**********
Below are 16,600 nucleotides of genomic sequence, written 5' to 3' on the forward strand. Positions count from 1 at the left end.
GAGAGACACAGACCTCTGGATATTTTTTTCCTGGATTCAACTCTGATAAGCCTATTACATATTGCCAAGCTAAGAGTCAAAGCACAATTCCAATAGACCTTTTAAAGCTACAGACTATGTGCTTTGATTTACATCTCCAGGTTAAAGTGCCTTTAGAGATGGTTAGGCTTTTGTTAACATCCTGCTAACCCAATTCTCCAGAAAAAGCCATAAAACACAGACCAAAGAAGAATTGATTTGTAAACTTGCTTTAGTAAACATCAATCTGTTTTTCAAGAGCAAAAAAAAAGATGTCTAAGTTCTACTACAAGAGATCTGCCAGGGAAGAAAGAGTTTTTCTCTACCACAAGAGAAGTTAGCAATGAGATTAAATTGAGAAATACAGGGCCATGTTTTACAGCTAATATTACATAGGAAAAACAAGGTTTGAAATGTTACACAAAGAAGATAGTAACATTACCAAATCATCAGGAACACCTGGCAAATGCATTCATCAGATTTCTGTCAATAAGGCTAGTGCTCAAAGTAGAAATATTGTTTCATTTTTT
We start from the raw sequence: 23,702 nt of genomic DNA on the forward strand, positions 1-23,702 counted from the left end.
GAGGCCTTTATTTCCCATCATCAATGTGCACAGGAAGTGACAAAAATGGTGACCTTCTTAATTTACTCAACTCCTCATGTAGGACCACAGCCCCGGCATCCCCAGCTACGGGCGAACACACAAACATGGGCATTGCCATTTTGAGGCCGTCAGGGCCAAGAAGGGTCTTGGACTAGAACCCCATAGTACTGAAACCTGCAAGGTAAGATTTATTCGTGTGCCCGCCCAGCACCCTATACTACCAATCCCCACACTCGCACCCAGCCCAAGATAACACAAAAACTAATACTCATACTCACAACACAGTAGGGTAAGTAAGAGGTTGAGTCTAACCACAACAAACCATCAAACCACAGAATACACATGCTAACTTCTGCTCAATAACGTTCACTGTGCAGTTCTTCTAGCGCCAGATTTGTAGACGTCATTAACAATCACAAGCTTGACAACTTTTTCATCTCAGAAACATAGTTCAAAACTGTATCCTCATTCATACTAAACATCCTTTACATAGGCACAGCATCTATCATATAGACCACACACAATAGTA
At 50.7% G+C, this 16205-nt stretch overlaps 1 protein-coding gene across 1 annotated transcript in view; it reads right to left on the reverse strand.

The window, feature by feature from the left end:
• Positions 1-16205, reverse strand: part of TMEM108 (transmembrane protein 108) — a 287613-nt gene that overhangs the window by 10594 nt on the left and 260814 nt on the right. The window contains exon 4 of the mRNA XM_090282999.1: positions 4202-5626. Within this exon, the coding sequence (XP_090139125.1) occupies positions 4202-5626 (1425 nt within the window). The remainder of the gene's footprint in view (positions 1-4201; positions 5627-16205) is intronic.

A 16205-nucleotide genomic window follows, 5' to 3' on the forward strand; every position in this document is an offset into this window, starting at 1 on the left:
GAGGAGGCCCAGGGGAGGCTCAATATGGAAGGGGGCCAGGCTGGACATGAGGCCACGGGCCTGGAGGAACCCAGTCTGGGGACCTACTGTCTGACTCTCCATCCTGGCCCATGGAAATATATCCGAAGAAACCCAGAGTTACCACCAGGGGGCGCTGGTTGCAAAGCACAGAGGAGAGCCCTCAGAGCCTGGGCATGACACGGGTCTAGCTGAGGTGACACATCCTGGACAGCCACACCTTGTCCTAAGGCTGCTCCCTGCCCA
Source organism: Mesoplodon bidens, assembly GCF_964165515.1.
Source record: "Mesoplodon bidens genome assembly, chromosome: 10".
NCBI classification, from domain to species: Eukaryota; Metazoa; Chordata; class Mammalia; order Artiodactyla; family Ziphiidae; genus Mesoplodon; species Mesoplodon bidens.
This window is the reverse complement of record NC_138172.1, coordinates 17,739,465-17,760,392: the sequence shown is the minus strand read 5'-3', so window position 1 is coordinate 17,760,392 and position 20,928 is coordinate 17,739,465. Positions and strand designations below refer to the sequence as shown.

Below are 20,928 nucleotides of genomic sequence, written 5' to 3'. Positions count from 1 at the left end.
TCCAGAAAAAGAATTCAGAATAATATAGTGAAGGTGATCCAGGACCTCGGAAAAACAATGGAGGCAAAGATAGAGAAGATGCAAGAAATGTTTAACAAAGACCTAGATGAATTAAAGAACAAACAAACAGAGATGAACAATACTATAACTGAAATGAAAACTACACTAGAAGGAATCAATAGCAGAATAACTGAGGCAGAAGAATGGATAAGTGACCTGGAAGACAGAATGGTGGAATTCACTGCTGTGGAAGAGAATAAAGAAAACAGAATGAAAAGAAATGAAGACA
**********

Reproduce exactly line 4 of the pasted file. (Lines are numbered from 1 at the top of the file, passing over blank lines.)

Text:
GAGGCCTTTATTTCCCATCATCAATGTGCACAGGAAGTGACAAAAATGGTGACCTTCTTAATTTACTCAACTCCTCATGTAGGACCACAGCCCCGGCATCCCCAGCTACGGGCGAACACACAAACATGGGCATTGCCATTTTGAGGCCGTCAGGGCCAAGAAGGGTCTTGGACTAGAACCCCATAGTACTGAAACCTGCAAGGTAAGATTTATTCGTGTGCCCGCCCAGCACCCTATACTACCAATCCCCACACTCGCACCCAGCCCAAGATAACACAAAAACTAATACTCATACTCACAACACAGTAGGGTAAGTAAGAGGTTGAGTCTAACCACAACAAACCATCAAACCACAGAATACACATGCTAACTTCTGCTCAATAACGTTCACTGTGCAGTTCTTCTAGCGCCAGATTTGTAGACGTCATTAACAATCACAAGCTTGACAACTTTTTCATCTCAGAAACATAGTTCAAAACTGTATCCTCATTCATACTAAACATCCTTTACATAGGCACAGCATCTATCATATAGACCACACACAATAGTA